I might not agree with what you say, but I'll defend with my life my right to tell you to shut the *@%! up. This is probably not exactly what America's founding fathers had in mind when they dreamed up the First Amendment, but it's how it tends to work in practice.

Freedom of speech never quite made it to the realms of the absolute, as the guy who joked about having a bomb as he climbed aboard a post-September 11 commercial flight found out.

The internet was supposed to be freedom's final frontier but legislators are always working on ways to stop us from shouting "Fire!" in the crowded theatre of cyberspace. But just how far short of "Fire!" should we stop?

We are fortunate to live in a society in which, give or take some XOS defamation laws, we can still pretty much say what we like. In Parliament, they have even more freedom than the rest of us.


Helen Clark must have been pondering this mixed blessing as the Opposition gleefully tore into her this week over Picturegate. For once in her life - well, maybe a few times - she delegated a task and now look what's happened.

She's only made her well-deserved embarrassment worse by getting all defensive about it and looking grumpy when Bill English showed he could draw better than she can. Sort of.

Bill's bees do look a little like a couple of terrorist planes headed for the Beehive. Helen's office, perhaps.

The Government is never at her best, as we saw during her interminable Waitangi sulk, when she's personally attacked. But then none of us is. When people say nasty things, whether they're true or not, it's natural to wish we could make them shut the *@%! up.

But this is an impulse that should be treated with caution, rather than knee-jerk calls for tighter control.

After monitoring talkback radio, former race relations conciliator Rajen Prasad came to the conclusion it is one of the "most sinister" avenues for inciting racial disharmony, a forum where racist views, however subtle, get aired.

He's only just noticed? You don't need to monitor talkback for long at all before you hear someone say something moronic. In fact Prasad's comments set off a classic Leighton Smith soliloquy about whether it's racist to complain about things being racist (yes, apparently). Sigh.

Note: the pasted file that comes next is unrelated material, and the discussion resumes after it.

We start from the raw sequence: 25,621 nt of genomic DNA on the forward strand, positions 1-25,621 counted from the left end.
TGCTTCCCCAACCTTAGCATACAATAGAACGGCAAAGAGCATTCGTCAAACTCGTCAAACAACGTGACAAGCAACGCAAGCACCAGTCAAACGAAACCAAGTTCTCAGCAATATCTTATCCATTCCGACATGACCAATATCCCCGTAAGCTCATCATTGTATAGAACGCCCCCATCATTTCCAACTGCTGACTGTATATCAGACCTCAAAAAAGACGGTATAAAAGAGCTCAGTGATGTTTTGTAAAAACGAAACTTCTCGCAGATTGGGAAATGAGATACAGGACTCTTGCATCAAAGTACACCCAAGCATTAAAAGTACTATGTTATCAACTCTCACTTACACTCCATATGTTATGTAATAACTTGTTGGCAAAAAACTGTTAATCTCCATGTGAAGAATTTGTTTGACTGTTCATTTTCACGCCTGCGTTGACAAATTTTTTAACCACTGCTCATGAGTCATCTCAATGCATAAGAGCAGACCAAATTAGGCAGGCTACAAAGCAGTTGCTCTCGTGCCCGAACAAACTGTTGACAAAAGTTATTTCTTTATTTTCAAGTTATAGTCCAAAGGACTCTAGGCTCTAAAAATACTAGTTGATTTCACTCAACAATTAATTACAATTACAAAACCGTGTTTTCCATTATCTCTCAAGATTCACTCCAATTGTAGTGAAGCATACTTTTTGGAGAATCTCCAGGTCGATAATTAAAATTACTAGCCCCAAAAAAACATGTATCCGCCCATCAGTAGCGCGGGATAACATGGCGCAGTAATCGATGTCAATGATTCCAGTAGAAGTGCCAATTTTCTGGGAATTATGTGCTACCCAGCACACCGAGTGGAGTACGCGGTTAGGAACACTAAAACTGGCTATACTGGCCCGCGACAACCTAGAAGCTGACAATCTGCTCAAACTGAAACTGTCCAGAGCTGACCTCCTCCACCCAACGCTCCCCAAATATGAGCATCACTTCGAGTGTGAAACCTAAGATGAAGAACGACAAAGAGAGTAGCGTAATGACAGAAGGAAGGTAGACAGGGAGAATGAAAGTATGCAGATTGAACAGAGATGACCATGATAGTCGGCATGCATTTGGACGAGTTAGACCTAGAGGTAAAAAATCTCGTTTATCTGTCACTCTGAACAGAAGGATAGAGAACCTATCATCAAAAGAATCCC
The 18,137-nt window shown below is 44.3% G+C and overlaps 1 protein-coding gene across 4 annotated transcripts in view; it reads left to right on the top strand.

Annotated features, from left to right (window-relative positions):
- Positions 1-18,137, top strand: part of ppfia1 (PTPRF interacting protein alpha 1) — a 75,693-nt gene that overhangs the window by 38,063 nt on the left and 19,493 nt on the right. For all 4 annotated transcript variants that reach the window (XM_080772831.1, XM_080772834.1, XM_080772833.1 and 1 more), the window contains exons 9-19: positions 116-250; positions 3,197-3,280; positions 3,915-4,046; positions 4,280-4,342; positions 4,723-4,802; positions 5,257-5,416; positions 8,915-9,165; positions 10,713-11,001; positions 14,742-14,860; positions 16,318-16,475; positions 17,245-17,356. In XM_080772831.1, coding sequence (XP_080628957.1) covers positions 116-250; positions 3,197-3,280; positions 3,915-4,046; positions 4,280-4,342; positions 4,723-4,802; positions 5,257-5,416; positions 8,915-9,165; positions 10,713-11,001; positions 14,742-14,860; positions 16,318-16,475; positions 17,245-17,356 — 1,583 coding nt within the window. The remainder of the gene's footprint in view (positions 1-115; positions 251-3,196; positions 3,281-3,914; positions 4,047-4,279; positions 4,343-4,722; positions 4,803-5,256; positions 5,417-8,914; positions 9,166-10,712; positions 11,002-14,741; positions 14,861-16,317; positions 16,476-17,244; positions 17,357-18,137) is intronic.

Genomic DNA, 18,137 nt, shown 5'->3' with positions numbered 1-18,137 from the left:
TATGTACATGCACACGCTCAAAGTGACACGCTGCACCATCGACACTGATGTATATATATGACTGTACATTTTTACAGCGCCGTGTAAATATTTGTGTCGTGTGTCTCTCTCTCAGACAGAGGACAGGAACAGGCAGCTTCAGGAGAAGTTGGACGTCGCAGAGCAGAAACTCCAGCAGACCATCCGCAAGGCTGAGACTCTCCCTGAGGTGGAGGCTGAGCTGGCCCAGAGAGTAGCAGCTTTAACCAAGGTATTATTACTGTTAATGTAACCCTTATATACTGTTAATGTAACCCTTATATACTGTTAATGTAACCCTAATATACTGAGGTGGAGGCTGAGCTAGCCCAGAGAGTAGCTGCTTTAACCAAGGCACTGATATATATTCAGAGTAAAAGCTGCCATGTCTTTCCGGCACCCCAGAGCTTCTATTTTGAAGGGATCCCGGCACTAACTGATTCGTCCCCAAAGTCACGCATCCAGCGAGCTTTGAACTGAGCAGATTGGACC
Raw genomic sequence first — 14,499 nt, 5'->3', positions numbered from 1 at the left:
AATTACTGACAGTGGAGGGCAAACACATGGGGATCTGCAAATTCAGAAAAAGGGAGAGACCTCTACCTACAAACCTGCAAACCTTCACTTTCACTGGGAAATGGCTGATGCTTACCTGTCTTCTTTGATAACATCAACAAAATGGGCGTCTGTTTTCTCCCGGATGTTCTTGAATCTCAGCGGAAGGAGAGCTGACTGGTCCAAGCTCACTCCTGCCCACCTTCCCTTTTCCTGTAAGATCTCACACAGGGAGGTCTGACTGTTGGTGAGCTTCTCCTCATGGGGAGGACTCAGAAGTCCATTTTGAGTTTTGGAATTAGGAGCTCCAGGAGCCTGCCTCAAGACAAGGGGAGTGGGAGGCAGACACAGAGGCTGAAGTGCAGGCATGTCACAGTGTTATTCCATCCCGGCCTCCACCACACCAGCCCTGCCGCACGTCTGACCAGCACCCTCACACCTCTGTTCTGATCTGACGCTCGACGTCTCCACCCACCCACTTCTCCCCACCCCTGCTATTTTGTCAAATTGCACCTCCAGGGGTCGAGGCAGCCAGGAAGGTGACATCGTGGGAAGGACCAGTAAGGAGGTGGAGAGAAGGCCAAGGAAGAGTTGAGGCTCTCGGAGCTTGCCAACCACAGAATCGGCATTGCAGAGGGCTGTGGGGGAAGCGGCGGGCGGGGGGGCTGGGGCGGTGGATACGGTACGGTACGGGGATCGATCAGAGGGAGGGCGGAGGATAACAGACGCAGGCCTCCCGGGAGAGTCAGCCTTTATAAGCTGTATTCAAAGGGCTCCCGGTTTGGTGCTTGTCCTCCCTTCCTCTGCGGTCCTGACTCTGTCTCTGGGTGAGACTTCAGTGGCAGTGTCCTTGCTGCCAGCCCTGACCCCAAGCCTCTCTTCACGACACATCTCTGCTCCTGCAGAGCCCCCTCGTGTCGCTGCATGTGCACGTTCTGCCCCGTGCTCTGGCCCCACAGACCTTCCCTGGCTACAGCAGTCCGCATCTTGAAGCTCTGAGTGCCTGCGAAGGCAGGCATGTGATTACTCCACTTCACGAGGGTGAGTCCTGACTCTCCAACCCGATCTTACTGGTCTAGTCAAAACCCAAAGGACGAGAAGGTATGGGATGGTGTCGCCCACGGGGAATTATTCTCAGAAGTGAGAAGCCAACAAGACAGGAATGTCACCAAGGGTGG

Prasad wants the situation addressed. Fair enough, but how? The minute you start screening callers for the acceptability of their views, it's all over for open public debate - such as it is in this country.

There is already some self-policing on talkback, but it tends only to spoil what fun there is to be had from the genre. I hate it when they pull the plug on some banned nutter making a kamikaze attempt to sneak back on the airwaves.

Considering the drivel spouted on talkback daily, and that's just the hosts, what could these people possibly have said to get themselves banned? I'd like to know.

The murky, twisted thinking of fundamentalists of all kinds can only benefit from a good airing. And attempts at censorship often have the opposite to the desired effect. No doubt we wouldn't be watching The Naked Vagina on television today if it hadn't been for the landmark trial of Lady Chatterley's Lover back in 1959.

When Baise-Moi, the film the Incredible Film Festival has been prevented from showing, does screen, I'll now be forced to seek it out so I can make up my own mind. The movie couldn't buy the sort of publicity it's getting from the Society for the Protection of Community Standards.

When a session with Leighton or Mark Bennett gets too depressing, it pays to remember that even the more lunatic fringes of talkback probably serve a purpose as a safety valve for stupidity that can become dangerous when compressed.

Talkback allows the sad and the chronically angry to have a say. Who knows? These people may well be a little less sad and/or angry for having someone, if only Leighton or Kerre, pay attention to them for a minute.

I was listening to former Radio Pacific talkback bad boy Lindsay Perigo one day when I was walking the dog (well, that's my excuse). A caller came on and was soon displaying all the unmistakable symptoms of being a banned nutter.

When Perigo confronted him, he quickly broke into the full Heil Hitler, silly moustache, goose-stepping, racist, Nuremburg rant. Any other talkback host would have pulled the plug in a second.

Perigo let him go on and on and on. It stopped the dog and me in our tracks.

"Feel better now?" inquired Perigo blandly, when the extraordinary tirade finally spluttered to a halt. "Keep taking the medication."

It was the most hilarious two minutes of radio I've ever heard and the former race relations conciliator will be relieved to hear that bigotry has never appeared more absurd. In fact, it should be played on loud hailers wherever two or more skinheads meet.

Perigo can do a good feminazi, Helengrad, Neanderton, Sheeples Republic of Aotearoa rant himself. Scary as it is to find myself in agreement with him, on this occasion he was right.

Let the idiots identify themselves so we know what we're dealing with. Given sufficient freedom of speech, they always will.